The Good Samaritan
DESMOND O’DONNELL OMI
Counsellor: Welcome. You look a little upset.
Client: Upset? Indeed I am.
Counsellor: Can you tell me what you think causes it?
Client: Well, I am marginalized by the entire village and my friends said I need some counselling. So here I am.
Client: You might not understand, but there is great enmity between the Jews and us Samaritans. It’s all about whether we ought to worship on Mount Gerizim or on Mt. Zion in Jerusalem. And about how we should interpret the Sacred Book, or deeper still about who is a real Israelite.
Counsellor: It sounds very complicated. Can you help me to understand why this makes you feel so bad?
Client: Well, first of all I’m not a very religious man and all this disagreement about places to worship and how to understand books is well beyond me.
Counsellor: This seems to a serious matter for the religious people in your village? Why had it affected you?
Client: I’ll have to tell you more about our village. Well, you see, most go to the synagogue every Saturday and I go occasionally myself. That nomadic preacher—Jesus, I think they call him—came to the village but they would not receive him. And he seemed to be a good man to me. I think that goodness is goodness even if it comes from Jerusalem Anyway, they chased him out of the village.
Counsellor: But how are you caught up in all this?
Client: Yes, I’m a bit confused about it all. I have thought of moving to Sychar where a woman who gave Jesus a drink convinced the people to listen to him. But not our village. Its too religious. Of course he should not have been speaking to the woman. His religioun forbids to men—especially rabbis—to talk to women in public and especially to Samaritan women, but he seemed to help her in some way. The religious people say she is a bad woman because she married more than once.
Counsellor: What has all this to do with you?
Client: There is a rumour too that this Jesus cured ten lepers, And that only one of them thanked him—one of ours.
Counsellor: Of course you understand that I cannot fix religious divisions or make moral judgements. But perhaps I can help you with your feelings. Tell me about these.
Client: Well, this is how it all started. I was riding my donkey down that very steep road from Jerusalem to Jericho. I stopped to give the donkey a rest and to have a drink. As I sat there, all the passing Samaritans said ‘Shalom’ but the Jews just glanced at me. A priest and a Levite passed too without even looking at me. But I understand; they were probably in a hurry to worship up in Jerusalem. After resting my donkey I continued downwards on my journey.
Client: Just a short distance further down the road I saw a man lying naked just off the roadside. The priest and the Levite must have seen him too. He had obviously been attacked by bandits and stripped of everything. Maybe they were Samaritan bandits who attached him. He must have resisted because he was bleeding, so my first inclination was to pass on. The religious teaching of my childhood spoke about hating strangers and about becoming impure from touching blood. It all came back to me saying, ‘Don’t’…… (long pause). Besides that I had an appointment in Jericho.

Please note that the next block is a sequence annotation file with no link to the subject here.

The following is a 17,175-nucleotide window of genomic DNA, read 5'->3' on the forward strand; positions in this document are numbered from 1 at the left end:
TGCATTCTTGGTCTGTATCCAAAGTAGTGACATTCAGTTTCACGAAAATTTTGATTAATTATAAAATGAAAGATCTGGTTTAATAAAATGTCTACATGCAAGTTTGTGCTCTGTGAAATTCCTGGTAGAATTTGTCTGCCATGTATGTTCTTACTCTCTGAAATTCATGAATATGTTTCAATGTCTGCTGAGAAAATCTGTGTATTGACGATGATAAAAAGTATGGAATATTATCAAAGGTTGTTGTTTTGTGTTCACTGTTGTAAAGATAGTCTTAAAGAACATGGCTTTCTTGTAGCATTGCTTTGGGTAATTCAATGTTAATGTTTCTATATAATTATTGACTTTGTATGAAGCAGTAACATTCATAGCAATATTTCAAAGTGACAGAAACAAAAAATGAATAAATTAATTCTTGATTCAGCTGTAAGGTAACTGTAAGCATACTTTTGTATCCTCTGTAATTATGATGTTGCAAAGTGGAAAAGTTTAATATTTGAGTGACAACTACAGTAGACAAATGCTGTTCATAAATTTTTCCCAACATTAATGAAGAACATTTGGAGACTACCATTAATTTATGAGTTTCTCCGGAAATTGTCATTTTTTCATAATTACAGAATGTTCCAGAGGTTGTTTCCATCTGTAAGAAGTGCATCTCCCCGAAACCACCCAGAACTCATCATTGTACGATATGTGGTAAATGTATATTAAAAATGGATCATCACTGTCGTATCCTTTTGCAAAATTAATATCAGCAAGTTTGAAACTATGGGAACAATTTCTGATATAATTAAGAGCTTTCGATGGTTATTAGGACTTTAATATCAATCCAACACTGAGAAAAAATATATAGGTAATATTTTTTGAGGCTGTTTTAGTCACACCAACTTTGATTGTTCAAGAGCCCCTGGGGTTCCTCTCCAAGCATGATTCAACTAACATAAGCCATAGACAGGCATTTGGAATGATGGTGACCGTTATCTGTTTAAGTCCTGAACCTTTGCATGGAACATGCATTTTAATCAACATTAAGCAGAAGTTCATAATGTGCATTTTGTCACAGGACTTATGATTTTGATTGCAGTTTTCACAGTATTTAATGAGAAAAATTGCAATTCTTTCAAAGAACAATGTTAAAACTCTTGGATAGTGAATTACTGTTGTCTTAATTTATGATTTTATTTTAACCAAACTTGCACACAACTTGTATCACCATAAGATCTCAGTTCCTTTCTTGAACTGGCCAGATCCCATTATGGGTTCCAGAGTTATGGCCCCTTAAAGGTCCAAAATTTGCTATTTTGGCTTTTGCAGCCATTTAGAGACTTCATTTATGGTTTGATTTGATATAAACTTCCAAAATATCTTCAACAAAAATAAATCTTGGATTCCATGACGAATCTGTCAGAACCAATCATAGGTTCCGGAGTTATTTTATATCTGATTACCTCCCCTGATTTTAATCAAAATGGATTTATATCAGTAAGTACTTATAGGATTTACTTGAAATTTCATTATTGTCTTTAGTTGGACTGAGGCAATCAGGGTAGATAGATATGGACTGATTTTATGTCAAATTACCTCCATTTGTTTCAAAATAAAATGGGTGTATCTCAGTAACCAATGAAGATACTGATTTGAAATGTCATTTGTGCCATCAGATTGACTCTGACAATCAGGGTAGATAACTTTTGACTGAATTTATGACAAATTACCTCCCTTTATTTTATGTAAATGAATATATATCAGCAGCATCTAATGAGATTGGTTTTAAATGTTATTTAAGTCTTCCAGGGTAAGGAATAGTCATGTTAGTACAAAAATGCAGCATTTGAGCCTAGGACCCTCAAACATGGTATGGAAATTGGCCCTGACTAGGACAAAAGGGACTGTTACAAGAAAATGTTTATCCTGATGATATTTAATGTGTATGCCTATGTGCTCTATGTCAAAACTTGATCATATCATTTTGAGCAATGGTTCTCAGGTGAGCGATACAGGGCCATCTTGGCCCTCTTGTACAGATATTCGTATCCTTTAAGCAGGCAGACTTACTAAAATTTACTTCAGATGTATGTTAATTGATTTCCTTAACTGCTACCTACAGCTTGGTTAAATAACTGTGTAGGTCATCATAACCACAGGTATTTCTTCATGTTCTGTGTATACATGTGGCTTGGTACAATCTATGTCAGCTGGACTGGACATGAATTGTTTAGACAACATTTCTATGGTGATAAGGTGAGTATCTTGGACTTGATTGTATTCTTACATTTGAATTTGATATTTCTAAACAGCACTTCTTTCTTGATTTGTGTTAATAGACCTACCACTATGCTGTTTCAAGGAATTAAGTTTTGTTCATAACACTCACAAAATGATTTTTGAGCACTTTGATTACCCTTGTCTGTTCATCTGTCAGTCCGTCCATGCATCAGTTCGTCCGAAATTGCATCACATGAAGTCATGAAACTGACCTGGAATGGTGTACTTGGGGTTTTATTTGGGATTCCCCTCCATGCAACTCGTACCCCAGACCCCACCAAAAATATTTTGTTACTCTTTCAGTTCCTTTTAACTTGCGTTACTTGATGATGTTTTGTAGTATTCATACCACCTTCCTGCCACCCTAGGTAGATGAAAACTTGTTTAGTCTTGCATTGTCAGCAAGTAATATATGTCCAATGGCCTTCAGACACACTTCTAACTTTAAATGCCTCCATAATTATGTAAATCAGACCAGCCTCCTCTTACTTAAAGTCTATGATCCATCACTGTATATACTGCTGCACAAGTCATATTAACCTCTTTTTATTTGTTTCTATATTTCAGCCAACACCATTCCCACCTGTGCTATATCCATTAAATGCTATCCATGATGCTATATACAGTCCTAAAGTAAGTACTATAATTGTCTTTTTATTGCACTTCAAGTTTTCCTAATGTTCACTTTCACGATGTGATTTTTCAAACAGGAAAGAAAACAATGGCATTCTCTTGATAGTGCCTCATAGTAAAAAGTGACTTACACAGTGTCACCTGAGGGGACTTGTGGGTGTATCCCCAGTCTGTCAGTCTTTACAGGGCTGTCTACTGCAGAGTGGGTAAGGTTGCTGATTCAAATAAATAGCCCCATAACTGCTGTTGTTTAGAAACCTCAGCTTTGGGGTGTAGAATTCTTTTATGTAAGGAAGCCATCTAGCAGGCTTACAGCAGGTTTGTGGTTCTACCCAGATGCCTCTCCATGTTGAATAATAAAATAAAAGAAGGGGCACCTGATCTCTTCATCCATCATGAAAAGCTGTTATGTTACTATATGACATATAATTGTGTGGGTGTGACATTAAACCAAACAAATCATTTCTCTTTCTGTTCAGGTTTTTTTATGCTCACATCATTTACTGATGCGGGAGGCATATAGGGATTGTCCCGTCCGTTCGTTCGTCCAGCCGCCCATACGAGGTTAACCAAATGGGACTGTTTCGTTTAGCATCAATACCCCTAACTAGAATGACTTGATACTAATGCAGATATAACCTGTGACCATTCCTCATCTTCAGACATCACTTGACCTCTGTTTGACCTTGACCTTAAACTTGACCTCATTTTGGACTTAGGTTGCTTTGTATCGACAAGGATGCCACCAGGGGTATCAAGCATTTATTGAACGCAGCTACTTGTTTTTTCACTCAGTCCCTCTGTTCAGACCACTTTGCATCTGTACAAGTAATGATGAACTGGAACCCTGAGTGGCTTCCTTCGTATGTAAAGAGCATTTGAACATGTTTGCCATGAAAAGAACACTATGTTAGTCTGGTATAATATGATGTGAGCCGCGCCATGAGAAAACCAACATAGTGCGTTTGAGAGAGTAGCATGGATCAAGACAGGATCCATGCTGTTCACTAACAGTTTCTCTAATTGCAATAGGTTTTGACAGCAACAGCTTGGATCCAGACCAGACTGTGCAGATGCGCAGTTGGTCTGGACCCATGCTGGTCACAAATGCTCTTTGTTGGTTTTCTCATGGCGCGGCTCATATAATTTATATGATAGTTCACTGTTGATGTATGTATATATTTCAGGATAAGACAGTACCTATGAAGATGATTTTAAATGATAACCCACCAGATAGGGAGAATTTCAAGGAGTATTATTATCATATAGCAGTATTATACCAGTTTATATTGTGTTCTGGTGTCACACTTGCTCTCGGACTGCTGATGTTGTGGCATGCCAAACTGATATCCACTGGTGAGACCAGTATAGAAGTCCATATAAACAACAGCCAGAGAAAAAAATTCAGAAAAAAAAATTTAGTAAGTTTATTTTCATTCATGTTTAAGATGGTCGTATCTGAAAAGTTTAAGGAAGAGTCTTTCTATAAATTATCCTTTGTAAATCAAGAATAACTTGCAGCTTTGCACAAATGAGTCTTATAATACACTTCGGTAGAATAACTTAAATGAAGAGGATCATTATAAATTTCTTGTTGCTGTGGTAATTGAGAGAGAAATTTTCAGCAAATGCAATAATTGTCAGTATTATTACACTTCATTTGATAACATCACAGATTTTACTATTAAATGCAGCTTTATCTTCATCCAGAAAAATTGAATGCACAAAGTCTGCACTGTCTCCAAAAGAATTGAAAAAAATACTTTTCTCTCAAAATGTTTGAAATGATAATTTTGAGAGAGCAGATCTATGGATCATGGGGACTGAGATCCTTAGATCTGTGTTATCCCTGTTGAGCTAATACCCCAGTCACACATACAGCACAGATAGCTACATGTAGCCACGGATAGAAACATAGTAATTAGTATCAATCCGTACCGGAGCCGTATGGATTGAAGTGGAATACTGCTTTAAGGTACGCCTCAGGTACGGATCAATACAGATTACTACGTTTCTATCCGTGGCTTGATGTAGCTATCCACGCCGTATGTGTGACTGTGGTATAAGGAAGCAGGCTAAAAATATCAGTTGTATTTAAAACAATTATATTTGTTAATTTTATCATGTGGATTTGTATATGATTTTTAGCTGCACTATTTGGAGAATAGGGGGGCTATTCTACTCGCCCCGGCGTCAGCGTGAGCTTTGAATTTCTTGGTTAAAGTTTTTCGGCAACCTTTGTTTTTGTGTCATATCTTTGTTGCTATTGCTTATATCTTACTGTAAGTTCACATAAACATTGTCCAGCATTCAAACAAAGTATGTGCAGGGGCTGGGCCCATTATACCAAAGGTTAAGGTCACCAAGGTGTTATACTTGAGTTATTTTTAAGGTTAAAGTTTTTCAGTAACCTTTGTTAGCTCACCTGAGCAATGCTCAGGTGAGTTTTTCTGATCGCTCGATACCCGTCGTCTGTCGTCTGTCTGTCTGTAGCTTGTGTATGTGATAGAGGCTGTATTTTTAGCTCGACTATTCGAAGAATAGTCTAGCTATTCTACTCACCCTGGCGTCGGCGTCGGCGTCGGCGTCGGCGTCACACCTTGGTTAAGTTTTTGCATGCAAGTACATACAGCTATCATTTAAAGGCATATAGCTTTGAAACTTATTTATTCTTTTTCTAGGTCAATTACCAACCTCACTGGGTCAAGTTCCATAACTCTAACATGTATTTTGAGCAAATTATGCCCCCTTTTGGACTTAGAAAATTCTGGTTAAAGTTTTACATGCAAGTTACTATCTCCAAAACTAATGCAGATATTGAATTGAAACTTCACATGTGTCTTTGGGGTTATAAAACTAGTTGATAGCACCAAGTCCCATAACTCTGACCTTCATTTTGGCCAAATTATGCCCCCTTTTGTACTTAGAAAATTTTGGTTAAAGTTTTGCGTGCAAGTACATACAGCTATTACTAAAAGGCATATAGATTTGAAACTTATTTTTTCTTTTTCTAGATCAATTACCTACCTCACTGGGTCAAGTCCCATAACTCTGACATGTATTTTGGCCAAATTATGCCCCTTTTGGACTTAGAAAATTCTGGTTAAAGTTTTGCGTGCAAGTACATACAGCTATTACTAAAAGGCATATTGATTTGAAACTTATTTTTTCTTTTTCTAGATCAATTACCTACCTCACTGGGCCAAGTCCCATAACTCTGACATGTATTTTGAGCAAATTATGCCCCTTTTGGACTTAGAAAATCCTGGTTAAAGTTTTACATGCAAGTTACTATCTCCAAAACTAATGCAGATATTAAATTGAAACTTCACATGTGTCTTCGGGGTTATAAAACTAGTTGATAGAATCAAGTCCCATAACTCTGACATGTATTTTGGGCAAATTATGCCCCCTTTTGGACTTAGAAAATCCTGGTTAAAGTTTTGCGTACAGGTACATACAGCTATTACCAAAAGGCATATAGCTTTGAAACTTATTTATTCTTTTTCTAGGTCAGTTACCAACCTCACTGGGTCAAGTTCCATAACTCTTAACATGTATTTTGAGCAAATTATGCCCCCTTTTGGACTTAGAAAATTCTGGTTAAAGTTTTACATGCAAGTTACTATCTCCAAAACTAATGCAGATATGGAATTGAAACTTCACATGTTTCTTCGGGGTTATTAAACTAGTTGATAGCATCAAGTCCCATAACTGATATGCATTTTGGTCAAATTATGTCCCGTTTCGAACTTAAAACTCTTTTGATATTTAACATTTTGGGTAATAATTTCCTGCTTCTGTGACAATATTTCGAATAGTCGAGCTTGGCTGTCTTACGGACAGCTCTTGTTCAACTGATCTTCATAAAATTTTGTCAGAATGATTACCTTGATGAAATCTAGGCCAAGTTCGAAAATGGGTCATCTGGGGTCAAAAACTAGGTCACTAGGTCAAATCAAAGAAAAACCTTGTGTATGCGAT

Client: I was torn between my head and my heart. No…. (long pause) it was even deeper than my heart; it was in the pit of my stomach that I felt the pain for the unfortunate man. I knew that the priest and the Levite passed the man for religious reasons. Their religion forbids them also to touch blood or corpses. And like myself they were not sure if he was a Samaritan or a Jew. But I could not walk away; my deepest feeling would not let me…. (long pause)….I somehow felt the man’s pain inside myself. There was a voice inside me.
Counsellor: What sort of a feeling was it?
Client: Well, first of all I felt fear that the bandits wouldcome back to get me also. But I was really churned up between what my traditions told me and my feeling of compassion for the injured man. Anyway I poured some healing oil on his wounds, tore some old clothing from my bag into strips, and I bandaged him to stop the bleeding.
Counsellor: I suppose you just hoped that he would survive.
Client: No, I lifted him on my donkey and brought him to the inn where I left him until the following day. You remember I had that appointment. The innkeeper charged two days’ wages but it made me very happy to see the improvement.
Counsellor: Very happy?
Client: Yes, but then the innkeeper told the villagers and they now reject me because the injured man worships in Jerusalem.
Counsellor: Are you sorry that you did all this? Do you regret it?
Client: Not really, but I feel the pain of rejection by some friends.
Counsellor: Any other feeling?
Client: I am a little sad for these friends who cannot feel the way I felt about someone, anyone in trouble.
Counsellor: Any deeper feelings?
Client: Yes. After talking to you there’s a growing feeling good about myself. I think I really moved out of a prison of prejudice. I also escaped from being controlled by negative feelings of discomfort when my better, deeper feelings tell me to show love to anyone in need. It’s a feeling of freedom. Yes, freedom to love.
Counsellor: A religious feeling?
Client: Not really, just a human feeling., unless being religious means helping your enemies.
Counsellor: If you need another appointment, please ring me.
Client: Thank you.
Desmond O’Donnell is an Oblate priest and a registered psychologist in Dublin. He worked for twenty-eight years in Australia.